Sunday, January 31, 2010

Le Corbusier as Camoufleur

First, one of our favorite passages from Peter DeVries, The Tunnel of Love (NY: Penguin, 1982)—

I imagined myself asking her whether she liked Le Corbusier, and her replying, "Love some, with a little Benedictine if you've got it."

Beyond that, there's a reference to Le Corbusier's use of camouflage in Jonneke Jobse, De Stijl Continued: The Journal Structure (1958-1964): An Artist's Debate (010 Publishers:2005), p. 175—

He [Le Corbusier] described his use of polychromy as "architectural camouflage." By giving walls, ceilings and floors their own color, and modulating the space by means of contrasting colors for doors, windows, cabinets and fireplaces, he accented or disguised certain parts of the structure, thus creating the visual structure he was aiming for.

Architectural Camouflage Unit

Since August 2009, there has been an on-going course called Camouflage: AA Intermediate Unit 6 at the Architectural Association School of Architecture in London. The course instructors are Jonathan Daws, Dagobert Bergmans and Fumiko Kato (see Flowspace Architecture). The unit will conclude in February 2010 with an exhibition called Camouflage: A Catalogue of Effects, views of which are posted there. The site is particularly interesting if you link to the entire contents of the course blog and browse through its earlier postings. The effects that the students came up with are fascinating, especially in relation to the anamorphic warping of two-dimensional or three-dimensional surfaces, making them appear to be the opposite of what they "really" are. The results are not dissimilar from certain examples of World War I-era dazzle ship camouflage, as well as the distorted room interiors and other shapes that were originated by American artist and optical physiologist Adelbert Ames II in the 1930s-50s.

Dali: Submarines and Sardines

From Salvador Dali, "Total Camouflage for Total War" in Esquire Vol 18 No 2 (August), 1942—

Some young sardines are making their first outing under the supervision of their parents. A submarine passes by. The little fishes, alarmed, question their father:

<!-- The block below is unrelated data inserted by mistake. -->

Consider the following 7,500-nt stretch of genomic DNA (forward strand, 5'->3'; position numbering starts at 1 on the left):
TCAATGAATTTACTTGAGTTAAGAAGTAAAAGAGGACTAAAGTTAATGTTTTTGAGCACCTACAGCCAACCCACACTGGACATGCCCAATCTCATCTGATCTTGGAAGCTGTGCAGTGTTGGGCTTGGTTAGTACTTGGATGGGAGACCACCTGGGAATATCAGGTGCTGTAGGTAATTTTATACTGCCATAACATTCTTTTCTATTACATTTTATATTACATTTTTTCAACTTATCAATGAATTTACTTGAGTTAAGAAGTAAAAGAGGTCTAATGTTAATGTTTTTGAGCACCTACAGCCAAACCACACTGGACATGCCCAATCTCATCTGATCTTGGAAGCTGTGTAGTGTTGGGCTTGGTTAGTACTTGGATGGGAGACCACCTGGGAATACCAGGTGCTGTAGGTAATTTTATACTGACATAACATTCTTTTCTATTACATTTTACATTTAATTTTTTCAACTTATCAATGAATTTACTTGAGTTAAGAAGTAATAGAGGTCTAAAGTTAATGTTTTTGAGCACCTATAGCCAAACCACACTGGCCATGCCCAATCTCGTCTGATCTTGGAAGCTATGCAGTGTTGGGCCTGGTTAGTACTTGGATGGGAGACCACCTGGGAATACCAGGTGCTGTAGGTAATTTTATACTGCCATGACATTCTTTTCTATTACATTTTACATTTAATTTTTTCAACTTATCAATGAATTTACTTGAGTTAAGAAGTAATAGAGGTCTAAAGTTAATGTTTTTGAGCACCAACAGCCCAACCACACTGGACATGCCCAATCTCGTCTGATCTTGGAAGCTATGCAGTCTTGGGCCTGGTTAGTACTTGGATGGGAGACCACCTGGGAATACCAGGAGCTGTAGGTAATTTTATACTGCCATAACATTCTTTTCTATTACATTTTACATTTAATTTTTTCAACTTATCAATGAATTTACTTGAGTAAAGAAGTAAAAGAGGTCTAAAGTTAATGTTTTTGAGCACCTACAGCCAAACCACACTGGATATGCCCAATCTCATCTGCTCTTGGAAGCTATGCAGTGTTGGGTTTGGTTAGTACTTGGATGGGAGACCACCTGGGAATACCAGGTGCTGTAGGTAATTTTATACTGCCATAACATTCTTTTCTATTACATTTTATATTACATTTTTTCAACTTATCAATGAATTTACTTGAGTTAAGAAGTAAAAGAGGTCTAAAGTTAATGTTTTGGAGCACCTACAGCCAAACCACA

"Papa, what's that?"

"That, my children, is our revenge which is passing: a great tin made of sheet-iron in which men, covered in oil, are held inside, pressed against each other."

Martha Banta on Protective Disguise

From Martha Banta, Imaging American Women: Idea and Ideals in Cultural History (NY: Columbia University Press, 1987), pp. 221-222—

By the close of the nineteenth century new forms of protective, ceremonial disguise had come into play—methods for altering appearance that concealed identities and revealed presences, and that acted to repress particulars of individuality in order to emphasize associations with type. Some of these forms became means for self-protection. One such was the technique of camouflage that found favor in the art world prior to its adoption by the military during World War I.

Day-Glo Camouflage

From Paola Antonelli, Safe: Design Takes on Risk (NY: Museum of Modern Art, 2005), p. 42—

In 2004 a group protesting against fox hunting evaded security and broke into the hallowed corridors of the British House of Commons' debating chamber. They did so wearing fluorescent jackets and, when questioned by a policeman, they simply explained they were going to inspect the electrical system. In his book Invisible (2005), the British photographer Stephen Gill photographed people whose clothing made them invisible. They were not wearing the latest Hussein Chalayan creation, but rather "high-visibility" jackets. These Day-Glo, fluorescent jackets, with their retroreflective stripes, are designed to protect workers night and day on roads, railway lines, and building sites. It is ironic that in trying to make them ultravisible, these workers are instead rendered invisible. We are so accustomed to seeing workers in these jackets that we remove them from our radar. In the photographer's [Stephen Gill's] own experience, if he wears a fluorescent jacket, he can move and photograph where he likes. No one pays any attention to him.

Saturday, January 23, 2010

Ann Elias on Max Dupain

Max Dupain (1911-1992) was a Modern-era Australian photographer who—along with zoologist William Dakin and other scientists, artists and designers—formed the Sydney Camouflage Group in 1939. During World War II, while attached to the Royal Australian Air Force (RAAF), he made contributions to aerial photography and photo-analysis. Dupain's involvement in camouflage, in relation to his other work, is discussed in considerable detail in Ann Elias, "Camouflage and the Half-Hidden History of Max Dupain in War" in History of Photography Vol 13 No 4 (November 2009), pp. 370-382. Here are two brief excerpts—

Of all these approaches and styles [in Dupain's pre-war photography] it was surrealism that was closest to a camouflage way of thinking. Surrealist techniques such as simulation to mimic reality, dissimulation to decompose reality and metamorphosis to transform reality were all designed to put the viewer's certainty of sight and powers of reasoning into question. They are also basic techniques of military camouflage where the objective is to use visual surprise and disorientation for military gain. Like surrealist art, camouflage is designed to unsettle the senses and subvert the hegemony of vision. (p. 373)